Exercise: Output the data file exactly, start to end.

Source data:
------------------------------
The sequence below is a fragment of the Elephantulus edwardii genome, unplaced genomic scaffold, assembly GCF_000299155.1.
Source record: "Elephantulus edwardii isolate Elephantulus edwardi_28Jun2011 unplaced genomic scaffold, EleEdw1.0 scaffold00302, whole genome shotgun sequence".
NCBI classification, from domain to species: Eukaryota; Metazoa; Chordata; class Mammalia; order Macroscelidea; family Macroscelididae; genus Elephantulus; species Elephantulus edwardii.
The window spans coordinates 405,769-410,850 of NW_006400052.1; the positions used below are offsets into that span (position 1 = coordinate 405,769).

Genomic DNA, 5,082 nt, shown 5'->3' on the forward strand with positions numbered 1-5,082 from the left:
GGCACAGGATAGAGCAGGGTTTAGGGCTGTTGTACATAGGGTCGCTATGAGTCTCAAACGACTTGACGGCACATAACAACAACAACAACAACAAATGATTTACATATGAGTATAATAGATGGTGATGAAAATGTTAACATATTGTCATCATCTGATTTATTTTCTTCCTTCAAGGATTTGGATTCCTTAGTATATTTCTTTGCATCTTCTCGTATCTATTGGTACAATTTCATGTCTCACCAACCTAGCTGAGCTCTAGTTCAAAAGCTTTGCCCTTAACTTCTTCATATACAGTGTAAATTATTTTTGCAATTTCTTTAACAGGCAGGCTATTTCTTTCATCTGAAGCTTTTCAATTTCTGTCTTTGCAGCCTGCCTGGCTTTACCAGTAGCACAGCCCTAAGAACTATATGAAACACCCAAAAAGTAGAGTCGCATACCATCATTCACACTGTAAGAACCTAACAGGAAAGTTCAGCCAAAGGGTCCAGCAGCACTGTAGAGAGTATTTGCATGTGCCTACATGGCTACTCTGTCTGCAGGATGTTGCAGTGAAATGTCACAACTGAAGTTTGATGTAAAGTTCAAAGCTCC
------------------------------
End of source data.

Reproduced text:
The sequence below is a fragment of the Elephantulus edwardii genome, unplaced genomic scaffold, assembly GCF_000299155.1.
Source record: "Elephantulus edwardii isolate Elephantulus edwardi_28Jun2011 unplaced genomic scaffold, EleEdw1.0 scaffold00302, whole genome shotgun sequence".
NCBI classification, from domain to species: Eukaryota; Metazoa; Chordata; class Mammalia; order Macroscelidea; family Macroscelididae; genus Elephantulus; species Elephantulus edwardii.
The window spans coordinates 405,769-410,850 of NW_006400052.1; the positions used below are offsets into that span (position 1 = coordinate 405,769).

Genomic DNA, 5,082 nt, shown 5'->3' on the forward strand with positions numbered 1-5,082 from the left:
GGCACAGGATAGAGCAGGGTTTAGGGCTGTTGTACATAGGGTCGCTATGAGTCTCAAACGACTTGACGGCACATAACAACAACAACAACAACAAATGATTTACATATGAGTATAATAGATGGTGATGAAAATGTTAACATATTGTCATCATCTGATTTATTTTCTTCCTTCAAGGATTTGGATTCCTTAGTATATTTCTTTGCATCTTCTCGTATCTATTGGTACAATTTCATGTCTCACCAACCTAGCTGAGCTCTAGTTCAAAAGCTTTGCCCTTAACTTCTTCATATACAGTGTAAATTATTTTTGCAATTTCTTTAACAGGCAGGCTATTTCTTTCATCTGAAGCTTTTCAATTTCTGTCTTTGCAGCCTGCCTGGCTTTACCAGTAGCACAGCCCTAAGAACTATATGAAACACCCAAAAAGTAGAGTCGCATACCATCATTCACACTGTAAGAACCTAACAGGAAAGTTCAGCCAAAGGGTCCAGCAGCACTGTAGAGAGTATTTGCATGTGCCTACATGGCTACTCTGTCTGCAGGATGTTGCAGTGAAATGTCACAACTGAAGTTTGATGTAAAGTTCAAAGCTCC